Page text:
Even though there have been storms every single day for over a month, they are still pretending to the people that live there, they are in a mega drought.
Even though all the lakes have risen dramatically, they are claiming they are in a drought. And if the people of those states believe that, after a month and ongoing, and they allow this, they have doomed themselves.
Every word you read below is a bucket of lies.
Arizona and Nevada face deeper cuts on the amount of water they can draw from the drought-stricken Colorado River, the Interior Department's Bureau of Reclamation said Tuesday.
The agency responsible for managing water and power in the western US said "urgent action" is needed as water levels in the Colorado River's two largest reservoirs -- Lake Mead and Lake Powell -- continue to drop. Under the new conservation efforts, 21% of Arizona's annual water allocation from the river system will be reduced in 2023.
Nevada will see 8% of water deliveries reduced, and Mexico's share will be cut by 7%. California will be spared from the new measures that begin next year.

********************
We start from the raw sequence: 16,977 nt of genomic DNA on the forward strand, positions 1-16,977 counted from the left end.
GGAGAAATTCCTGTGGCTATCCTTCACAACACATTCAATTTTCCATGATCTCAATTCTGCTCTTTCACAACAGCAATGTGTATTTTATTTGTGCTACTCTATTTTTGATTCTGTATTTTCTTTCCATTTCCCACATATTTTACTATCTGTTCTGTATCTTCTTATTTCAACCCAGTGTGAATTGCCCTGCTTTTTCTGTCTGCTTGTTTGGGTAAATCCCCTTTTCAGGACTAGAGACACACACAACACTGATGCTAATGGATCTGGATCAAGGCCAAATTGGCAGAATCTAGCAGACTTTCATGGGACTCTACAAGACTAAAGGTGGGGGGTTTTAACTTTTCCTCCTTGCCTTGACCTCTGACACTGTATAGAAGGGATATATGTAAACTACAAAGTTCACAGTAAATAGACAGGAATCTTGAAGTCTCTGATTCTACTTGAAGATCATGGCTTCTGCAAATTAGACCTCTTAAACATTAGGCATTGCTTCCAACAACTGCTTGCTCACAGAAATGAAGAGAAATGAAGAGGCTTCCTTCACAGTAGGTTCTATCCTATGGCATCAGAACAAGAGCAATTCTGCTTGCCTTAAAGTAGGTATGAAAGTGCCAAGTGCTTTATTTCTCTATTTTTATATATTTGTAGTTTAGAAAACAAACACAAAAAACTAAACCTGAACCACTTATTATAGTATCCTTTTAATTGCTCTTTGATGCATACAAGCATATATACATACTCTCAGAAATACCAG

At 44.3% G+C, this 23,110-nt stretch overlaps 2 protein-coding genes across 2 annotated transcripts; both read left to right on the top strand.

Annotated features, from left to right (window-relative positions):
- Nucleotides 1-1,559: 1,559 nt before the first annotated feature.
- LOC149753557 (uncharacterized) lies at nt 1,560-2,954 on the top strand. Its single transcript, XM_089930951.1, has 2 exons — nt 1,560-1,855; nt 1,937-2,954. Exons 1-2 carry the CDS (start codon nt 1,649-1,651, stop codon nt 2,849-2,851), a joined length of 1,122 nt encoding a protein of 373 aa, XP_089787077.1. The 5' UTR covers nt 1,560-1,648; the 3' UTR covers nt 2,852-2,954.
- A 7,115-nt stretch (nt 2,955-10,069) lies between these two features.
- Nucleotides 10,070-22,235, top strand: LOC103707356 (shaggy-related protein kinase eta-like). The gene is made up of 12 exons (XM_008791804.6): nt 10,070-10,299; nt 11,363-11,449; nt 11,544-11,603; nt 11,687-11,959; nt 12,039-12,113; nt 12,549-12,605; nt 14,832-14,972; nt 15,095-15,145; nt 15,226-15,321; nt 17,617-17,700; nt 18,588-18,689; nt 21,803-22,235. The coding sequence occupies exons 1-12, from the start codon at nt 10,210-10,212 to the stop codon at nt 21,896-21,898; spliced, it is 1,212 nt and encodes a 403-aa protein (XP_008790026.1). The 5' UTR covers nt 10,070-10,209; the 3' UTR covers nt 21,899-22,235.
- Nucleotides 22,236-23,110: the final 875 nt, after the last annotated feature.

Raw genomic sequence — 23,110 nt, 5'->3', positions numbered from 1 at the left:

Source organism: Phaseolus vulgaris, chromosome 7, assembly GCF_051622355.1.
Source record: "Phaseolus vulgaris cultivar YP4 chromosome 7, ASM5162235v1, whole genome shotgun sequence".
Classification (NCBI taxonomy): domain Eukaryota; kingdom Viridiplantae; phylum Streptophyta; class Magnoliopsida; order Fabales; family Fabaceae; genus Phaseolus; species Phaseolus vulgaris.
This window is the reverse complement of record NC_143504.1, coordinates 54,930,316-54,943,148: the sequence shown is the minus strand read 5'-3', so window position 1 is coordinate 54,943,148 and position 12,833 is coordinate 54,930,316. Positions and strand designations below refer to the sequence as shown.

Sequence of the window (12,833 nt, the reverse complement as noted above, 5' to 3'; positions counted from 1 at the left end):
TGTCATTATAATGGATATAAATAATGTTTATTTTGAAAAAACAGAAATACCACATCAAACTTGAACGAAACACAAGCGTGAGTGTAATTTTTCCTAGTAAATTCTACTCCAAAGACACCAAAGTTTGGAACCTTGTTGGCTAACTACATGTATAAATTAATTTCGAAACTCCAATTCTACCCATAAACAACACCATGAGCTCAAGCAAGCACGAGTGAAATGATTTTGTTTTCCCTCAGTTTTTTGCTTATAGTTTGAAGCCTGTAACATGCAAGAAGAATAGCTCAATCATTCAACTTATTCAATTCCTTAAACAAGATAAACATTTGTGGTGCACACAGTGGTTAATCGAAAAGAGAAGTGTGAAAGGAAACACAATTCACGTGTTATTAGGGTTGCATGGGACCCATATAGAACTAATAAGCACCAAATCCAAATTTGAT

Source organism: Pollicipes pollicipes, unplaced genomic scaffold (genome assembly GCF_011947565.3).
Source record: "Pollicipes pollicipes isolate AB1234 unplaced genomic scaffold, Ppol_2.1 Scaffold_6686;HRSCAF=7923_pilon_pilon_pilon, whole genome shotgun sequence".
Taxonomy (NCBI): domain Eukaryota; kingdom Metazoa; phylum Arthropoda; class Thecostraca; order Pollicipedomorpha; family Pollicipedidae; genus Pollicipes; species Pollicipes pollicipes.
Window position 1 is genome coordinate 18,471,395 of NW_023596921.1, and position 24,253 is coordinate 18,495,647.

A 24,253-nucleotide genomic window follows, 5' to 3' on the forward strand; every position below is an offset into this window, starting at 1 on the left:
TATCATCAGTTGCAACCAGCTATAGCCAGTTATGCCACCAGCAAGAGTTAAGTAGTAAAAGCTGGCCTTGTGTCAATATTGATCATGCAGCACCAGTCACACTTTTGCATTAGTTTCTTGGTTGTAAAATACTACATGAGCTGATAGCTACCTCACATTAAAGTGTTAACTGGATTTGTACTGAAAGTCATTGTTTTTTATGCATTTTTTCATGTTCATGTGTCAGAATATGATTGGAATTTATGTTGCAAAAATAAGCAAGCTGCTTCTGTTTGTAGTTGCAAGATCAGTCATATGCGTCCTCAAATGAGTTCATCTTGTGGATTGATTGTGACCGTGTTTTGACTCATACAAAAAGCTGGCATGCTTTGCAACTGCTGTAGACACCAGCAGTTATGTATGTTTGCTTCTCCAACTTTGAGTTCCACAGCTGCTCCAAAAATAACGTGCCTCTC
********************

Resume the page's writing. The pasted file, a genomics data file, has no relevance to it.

The reductions could be the beginning of a water crisis for the 40 million Americans in seven states (Colorado, New Mexico, Utah, Wyoming, Arizona, California, and Nevada) that heavily rely on the river for freshwater and power.
Lake Powell, meanwhile, could face hydropower production disruptions as soon as next year, The Guardian said.
"Every sector in every state has a responsibility to ensure that water is used with maximum efficiency. To avoid a catastrophic collapse of the Colorado river system and a future of uncertainty and conflict, water use in the basin must be reduced," said Tanya Trujillo, assistant secretary of the Interior Department for water and science.
In Arizona, the cuts will impact water flow to farmland responsible for 90% of US lettuce production.
Farmers in Arizona, who provide more than 90% of the US's leafy greens each November through March, have already borne the brunt of prior cuts, along with those who make a living from the state's $23.3 billion agriculture industry. Pinal County, between Phoenix and Tucson, is likely to be hit especially hard since the area known for cotton and livestock has already seen about half its farmland go idle due to prior water reductions. - Bloomberg
Bureau of Reclamation Commissioner Camille Calimlim Touton summed up the situation along the Colorado River:
"The system is approaching a tipping point and without action, we can't protect the system and the millions of Americans who rely on this critical resource."